Now Japan awoke Monday to pictures of Matsuyama donning the Green Jacket. Undoubtedly, a new generation of Japanese golfers will look up to Matsuyama, especially when he returns to play the Tokyo Olympics later this year.
“Hopefully that will set an example for them that it is possible,” Matsuyama said about winning a major, “and that, if they set their mind to it, they can do it, too.”
Adam Scott, who has played with Matsuyama in Japan, described the galleries as “fanatical.” Scott compared it to the 2008 U.S. Open, when he played alongside Tiger Woods and Phil Mickelson in a pairing of the world’s top three players.
When Webb Simpson played in Japan, an entire restaurant was shut down so he and Matsuyama could enjoy dinner.
“He ordered for me,” Simpson said. “That was a little more like kind of the raw sushi, like the stuff was living, and then it was killed and we ate it right away.”
In America, Matsuyama remains a mystery to many, though. When it was revealed that he had a wife and daughter back in Japan, he said that he hadn’t shared that information because, “No one really asked me.” His single-mindedness is immediately apparent, though.
Matsuyama is often one of the last to leave the range. Turner used to translate for stars like Seve Ballesteros and Tiger Woods when they played in Japan. When asked what traits Matsuyama shares with those legends, Turner said, “The passion. That’s the common denominator.”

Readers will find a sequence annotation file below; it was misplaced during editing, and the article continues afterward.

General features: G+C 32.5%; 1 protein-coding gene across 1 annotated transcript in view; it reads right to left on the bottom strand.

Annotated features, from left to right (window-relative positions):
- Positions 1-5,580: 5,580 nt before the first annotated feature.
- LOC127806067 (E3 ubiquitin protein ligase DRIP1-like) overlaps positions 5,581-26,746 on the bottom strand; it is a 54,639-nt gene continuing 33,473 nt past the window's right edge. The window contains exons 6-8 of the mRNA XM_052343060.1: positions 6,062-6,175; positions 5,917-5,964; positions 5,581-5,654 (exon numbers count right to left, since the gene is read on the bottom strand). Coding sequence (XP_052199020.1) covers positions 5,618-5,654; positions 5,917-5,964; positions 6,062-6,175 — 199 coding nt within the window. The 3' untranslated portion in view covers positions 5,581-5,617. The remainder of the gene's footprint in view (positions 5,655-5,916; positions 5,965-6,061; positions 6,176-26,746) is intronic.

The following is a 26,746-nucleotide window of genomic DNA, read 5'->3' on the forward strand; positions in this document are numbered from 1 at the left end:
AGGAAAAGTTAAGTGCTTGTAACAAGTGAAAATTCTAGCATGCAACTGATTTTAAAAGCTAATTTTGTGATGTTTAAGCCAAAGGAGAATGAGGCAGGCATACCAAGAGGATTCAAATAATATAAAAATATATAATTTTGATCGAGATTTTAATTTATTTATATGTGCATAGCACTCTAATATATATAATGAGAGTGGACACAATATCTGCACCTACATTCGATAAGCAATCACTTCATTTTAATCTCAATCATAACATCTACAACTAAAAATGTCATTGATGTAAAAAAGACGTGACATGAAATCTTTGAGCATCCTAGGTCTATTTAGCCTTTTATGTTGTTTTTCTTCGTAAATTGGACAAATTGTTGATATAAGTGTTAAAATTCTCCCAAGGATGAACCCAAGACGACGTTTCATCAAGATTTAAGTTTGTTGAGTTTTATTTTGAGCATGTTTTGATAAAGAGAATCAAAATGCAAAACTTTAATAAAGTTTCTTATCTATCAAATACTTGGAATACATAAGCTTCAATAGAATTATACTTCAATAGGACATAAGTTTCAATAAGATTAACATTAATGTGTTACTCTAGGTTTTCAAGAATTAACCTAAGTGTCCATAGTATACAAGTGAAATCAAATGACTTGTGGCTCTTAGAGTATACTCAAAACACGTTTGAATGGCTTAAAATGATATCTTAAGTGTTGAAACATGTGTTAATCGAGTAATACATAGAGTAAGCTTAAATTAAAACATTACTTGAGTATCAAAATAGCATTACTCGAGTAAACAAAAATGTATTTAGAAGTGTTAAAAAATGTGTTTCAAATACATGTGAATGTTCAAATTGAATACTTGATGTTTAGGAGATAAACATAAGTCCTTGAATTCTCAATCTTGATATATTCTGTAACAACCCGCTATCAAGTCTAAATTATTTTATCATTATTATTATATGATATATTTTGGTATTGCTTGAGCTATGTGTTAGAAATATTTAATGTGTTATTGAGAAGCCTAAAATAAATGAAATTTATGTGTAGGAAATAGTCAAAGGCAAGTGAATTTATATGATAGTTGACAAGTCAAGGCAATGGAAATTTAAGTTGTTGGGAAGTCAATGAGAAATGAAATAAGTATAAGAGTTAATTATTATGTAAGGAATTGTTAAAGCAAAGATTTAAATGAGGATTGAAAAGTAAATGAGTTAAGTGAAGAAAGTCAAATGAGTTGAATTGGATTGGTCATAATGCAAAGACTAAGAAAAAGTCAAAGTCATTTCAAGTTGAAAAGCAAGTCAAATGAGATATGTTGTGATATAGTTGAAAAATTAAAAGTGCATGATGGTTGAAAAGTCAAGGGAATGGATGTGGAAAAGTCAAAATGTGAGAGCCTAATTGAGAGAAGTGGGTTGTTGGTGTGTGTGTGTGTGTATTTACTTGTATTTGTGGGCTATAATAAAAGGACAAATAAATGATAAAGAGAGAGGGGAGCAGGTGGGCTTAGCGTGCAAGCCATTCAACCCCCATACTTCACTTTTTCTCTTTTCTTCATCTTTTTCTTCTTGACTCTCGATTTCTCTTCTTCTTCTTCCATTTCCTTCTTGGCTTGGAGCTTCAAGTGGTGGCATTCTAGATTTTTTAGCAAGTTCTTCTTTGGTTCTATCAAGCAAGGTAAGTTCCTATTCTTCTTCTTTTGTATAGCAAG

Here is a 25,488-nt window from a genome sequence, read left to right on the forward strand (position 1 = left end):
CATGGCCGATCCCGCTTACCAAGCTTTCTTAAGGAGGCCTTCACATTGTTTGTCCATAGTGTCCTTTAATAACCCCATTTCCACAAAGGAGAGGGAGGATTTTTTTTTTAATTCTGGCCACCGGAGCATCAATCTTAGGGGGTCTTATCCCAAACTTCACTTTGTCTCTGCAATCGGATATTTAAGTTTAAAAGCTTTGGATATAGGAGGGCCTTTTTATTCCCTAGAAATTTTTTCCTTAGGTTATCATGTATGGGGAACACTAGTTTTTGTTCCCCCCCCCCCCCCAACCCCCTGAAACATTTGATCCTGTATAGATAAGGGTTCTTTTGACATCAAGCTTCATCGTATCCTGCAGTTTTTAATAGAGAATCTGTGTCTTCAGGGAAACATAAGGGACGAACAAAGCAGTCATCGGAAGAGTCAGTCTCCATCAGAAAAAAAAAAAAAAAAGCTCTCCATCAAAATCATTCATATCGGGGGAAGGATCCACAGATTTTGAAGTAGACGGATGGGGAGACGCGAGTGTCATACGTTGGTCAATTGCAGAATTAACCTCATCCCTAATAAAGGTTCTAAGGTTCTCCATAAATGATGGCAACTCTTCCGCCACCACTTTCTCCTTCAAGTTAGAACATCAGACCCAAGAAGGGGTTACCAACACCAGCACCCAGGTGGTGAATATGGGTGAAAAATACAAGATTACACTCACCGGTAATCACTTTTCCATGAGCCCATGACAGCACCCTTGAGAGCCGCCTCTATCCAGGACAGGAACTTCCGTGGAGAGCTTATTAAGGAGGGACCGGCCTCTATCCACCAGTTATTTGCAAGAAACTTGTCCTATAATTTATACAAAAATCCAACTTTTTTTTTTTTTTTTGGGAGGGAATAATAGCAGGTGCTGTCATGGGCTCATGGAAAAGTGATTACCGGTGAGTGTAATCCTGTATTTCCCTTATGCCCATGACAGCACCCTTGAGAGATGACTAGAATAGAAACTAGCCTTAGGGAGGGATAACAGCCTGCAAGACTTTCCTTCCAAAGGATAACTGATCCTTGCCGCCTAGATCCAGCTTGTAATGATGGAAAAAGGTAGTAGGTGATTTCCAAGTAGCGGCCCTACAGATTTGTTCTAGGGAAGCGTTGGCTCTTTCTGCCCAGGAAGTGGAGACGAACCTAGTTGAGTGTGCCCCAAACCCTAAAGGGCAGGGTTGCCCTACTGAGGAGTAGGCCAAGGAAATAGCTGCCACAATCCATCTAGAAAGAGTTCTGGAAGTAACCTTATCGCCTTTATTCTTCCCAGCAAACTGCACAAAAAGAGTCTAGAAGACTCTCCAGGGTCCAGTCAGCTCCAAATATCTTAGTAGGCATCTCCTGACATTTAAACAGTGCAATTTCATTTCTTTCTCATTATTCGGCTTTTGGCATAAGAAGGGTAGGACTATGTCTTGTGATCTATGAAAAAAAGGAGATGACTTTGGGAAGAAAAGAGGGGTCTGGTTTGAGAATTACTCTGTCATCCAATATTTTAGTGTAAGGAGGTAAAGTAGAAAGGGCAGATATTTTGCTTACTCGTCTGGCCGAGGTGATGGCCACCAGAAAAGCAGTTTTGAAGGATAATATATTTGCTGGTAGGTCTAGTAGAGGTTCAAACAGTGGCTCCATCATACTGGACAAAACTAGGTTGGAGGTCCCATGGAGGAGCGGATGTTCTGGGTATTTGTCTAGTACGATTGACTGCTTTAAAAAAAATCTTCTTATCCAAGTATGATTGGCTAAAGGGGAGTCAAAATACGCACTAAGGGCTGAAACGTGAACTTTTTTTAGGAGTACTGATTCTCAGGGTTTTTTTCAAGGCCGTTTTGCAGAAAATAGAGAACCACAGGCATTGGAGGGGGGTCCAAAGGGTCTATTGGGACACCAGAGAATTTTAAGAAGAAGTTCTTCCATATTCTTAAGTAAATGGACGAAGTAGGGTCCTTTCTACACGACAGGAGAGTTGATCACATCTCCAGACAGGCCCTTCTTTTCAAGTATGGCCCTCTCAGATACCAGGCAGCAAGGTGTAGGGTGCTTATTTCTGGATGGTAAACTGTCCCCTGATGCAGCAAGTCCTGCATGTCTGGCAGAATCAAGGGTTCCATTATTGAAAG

Scott saw it in 2013, when he shepherded Matsuyama, then a Presidents Cup rookie, around Muirfield Village.
“He was interested in the whole picture,” Scott said Sunday. “He was interested in what I was eating — which wasn’t anything special — and how I was training, and … how (caddie) Steve (Williams) and I were working together.
“He wasn’t afraid to ask the questions. As timid as some people can be, the desire to do well overshadowed the language barrier.”
The consensus is that Matsuyama knows more English than he lets on. The language barrier serves his purposes, however, by minimizing distractions. While many players hung out in the clubhouse during Saturday’s rain delay, Matsuyama escaped to his car and played games on his phone for an hour.
“It’s easy for him to kind of put the blinkers on and really not get distracted by much noise,” Scott said.
He played flawlessly when the round resumed, playing the final eight holes in 6 under par to separate himself from the field. It was a surgical display of Matsuyama’s best skill, his iron play.
He is the only player to finish in the top 10 of Strokes Gained: Approach-the-Green in each of the previous seven seasons.